JESUS, however, has worked a complete revolution in man's thought of death. He has made it to be a joy to many who have anticipated it with blissful expectation, even whilst they have awaited it with a cheerful patience. "I am in a strait betwixt two, having a desire to depart and to be with CHRIST, which is far better: nevertheless, to abide in the flesh is more needful for you." "To me to live is CHRIST, and to die is gain." What a wondrous revolution is here to be recognised How great the change since the day in which another cried, "The grave cannot praise Thee; death cannot celebrate Thee: they that [5/6] go down into the pit cannot hope for Thy truth." Great indeed is the power of Him Who has swallowed up death in victory and so delivered man from an oppressive fear. His physical fear is not wholly indeed removed, for many shrink back from the act of dying. But JESUS by His death wins consolation for His redeemed in that dread hour, and if He does not remove this physical shrinking He nerves the spirit to meet it in His strength. The moral fear is wholly taken away. Drawing near to the unseen world, with his soul resting on the Passion of his LORD, the dying Christian is strong in CHRIST'S peace. Cleansed in the precious Blood, he knows God's reconciliation, and triumphs in the consciousness of sin forgiven. If memory recalls to him his sins, he looks at the Sin Bearer and knows his sins are there; that in Jesu's death is his life, in Jesu's sorrow his deliverance and joy. "Thou hast in love to my soul delivered it from the pit of corruption, for Thou hast cast all my sins behind Thy back." The mental awe is also taken away, or at least materially lessened. By His words and by His own death Jesus hath revealed to us much of the future state of those who die in His peace. Thus revealing He scatters the darkness that enveloped the land. Thus revealing, He lifts the veil that hides the saints from our view, and bids us contemplate their lives. He would not have you to be ignorant concerning them which are asleep. He knows the deep needs of man's inner nature, and ministering, to them, gives an answer to many of those questions he eagerly proposes in the anxiety of a heart that mourns for loved ones taken home. Be it ours then [6/7] now as well as we can to learn from Jesus CHRIST about those "who are asleep."

Come with me in imagination to some deathbed where the soul has just passed from the body. Come with me to the most solemn of all deathbeds—to Calvary. On that Cross which is the hardest deathbed the world ever saw, Jesus lies dead. A moment since that Eye, now glazed in death, was full of living fire,—that Heart that now is still was beating with the tenderest love,—that Tongue that now is silent in the silence of the dead spake words of agony or triumph. The Body of JESUS is there on the Cross—the Eye, the Heart, the Tongue, are as of old, but where is Jesus Himself? The Body sleeps, for on His seventh day, which is the great sabbath, the LORD rests from all His work,—sleeping ere long He shall be carried to His tomb, and there shall rest in slumber deep.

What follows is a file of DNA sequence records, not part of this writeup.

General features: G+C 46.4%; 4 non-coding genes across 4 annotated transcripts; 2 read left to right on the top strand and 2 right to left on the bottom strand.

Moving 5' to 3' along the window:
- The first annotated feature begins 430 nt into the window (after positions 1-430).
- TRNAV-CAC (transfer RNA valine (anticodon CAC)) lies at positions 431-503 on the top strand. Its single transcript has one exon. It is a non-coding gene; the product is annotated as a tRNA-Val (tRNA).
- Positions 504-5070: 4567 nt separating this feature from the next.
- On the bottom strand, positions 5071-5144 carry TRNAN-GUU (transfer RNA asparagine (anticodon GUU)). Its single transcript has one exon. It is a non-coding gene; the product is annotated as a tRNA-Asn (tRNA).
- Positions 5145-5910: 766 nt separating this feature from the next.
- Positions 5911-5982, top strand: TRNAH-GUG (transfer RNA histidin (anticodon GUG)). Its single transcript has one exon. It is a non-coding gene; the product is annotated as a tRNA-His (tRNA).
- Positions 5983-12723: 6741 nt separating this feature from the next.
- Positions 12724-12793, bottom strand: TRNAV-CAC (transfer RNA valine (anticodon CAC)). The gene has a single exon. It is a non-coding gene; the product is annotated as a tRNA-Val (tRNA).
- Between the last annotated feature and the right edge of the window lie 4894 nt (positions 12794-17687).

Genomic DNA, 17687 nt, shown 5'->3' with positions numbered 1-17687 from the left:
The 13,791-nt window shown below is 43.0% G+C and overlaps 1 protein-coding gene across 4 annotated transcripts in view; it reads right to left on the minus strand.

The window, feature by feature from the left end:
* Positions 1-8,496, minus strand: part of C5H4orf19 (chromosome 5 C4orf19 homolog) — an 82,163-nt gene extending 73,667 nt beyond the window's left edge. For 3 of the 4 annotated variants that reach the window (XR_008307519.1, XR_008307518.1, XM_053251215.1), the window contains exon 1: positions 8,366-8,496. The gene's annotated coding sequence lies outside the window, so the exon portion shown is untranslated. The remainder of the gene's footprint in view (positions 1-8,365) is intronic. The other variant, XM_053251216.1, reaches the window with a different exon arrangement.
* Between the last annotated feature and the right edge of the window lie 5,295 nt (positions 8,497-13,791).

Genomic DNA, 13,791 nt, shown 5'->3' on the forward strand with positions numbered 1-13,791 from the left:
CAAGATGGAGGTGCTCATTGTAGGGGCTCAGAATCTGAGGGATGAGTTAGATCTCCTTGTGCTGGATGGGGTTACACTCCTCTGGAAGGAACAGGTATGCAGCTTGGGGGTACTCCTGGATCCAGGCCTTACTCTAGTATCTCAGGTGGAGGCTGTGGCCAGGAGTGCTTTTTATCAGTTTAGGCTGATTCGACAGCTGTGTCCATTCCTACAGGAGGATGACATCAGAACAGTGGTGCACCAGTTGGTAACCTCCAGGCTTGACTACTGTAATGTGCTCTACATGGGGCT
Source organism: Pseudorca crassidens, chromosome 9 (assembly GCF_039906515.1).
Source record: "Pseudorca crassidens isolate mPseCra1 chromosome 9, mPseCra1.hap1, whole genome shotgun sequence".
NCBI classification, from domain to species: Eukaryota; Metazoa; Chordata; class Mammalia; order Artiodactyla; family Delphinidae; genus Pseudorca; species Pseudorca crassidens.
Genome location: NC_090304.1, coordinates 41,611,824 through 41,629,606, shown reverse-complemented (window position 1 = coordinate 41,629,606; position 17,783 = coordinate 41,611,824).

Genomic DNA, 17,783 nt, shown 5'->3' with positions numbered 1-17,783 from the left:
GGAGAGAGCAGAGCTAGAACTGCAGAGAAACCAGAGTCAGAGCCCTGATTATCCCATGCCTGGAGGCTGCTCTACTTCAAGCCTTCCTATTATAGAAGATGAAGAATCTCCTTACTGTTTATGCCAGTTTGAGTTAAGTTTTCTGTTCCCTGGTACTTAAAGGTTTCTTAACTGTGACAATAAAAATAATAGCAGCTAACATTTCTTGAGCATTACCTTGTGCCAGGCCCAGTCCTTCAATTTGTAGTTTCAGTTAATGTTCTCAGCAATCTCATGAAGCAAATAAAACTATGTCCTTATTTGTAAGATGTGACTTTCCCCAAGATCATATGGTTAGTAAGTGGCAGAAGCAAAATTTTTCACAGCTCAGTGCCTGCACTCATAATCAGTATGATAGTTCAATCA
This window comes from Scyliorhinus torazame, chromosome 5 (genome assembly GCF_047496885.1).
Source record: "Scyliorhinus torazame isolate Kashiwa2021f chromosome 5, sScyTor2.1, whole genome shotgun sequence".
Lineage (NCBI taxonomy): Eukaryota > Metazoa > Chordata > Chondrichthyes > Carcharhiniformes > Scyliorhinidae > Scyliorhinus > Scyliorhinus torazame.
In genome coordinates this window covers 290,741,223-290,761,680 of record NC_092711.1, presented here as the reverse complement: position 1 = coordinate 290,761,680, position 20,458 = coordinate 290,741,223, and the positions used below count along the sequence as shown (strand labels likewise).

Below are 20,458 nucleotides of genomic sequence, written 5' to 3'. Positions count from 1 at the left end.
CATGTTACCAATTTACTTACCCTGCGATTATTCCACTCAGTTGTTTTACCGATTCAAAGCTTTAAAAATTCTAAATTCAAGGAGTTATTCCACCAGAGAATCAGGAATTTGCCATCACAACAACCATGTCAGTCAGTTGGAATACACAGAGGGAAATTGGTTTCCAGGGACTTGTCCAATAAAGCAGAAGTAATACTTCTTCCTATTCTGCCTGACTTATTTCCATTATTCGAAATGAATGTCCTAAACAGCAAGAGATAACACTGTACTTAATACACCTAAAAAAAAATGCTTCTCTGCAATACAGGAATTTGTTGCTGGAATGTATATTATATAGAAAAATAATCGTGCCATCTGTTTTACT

"Slumber such as needs must be
After hard-wrought victory."

There He shall rest that wearied body until the morning of His resurrection when He shall arise to the joys of an unending day. And here Jesus is the forerunner of all His elect, except those who shall be on the earth at His Second Coming. One by one they fall asleep on the bed of death, one by one they are carried to the last resting-place, one by one they are laid as it were in Jesu's sepulchre, and even as to their bodies "sleep in Him." Thus they rest through the dark night of time "until the day break and the shadows flee away," when they shall rise from their beds and go forth with joy to meet the Bridegroom.

[8] "Saint after saint on earth
Has lived, and loved, and died,
And as they left us one by one
We laid them side by side
We laid them down to sleep,
But not in hope forlorn,
We laid them but to ripen there
Till the last glorious morn,
Come, then, LORD JESUS, come,"

Yes, we know where the bodies of the faithful departed are, we know in Whose safe keeping they are whilst they rest, we know the resurrection glory that awaits the sleeping flesh. The darkness of the tomb is scattered since JESUS lay in it, its wintry gloom is over, and light, and peace are there, and each one in CHRIST can say, "I will lay me down in peace, and take my rest, for it is Thou only that makest me dwell in safety."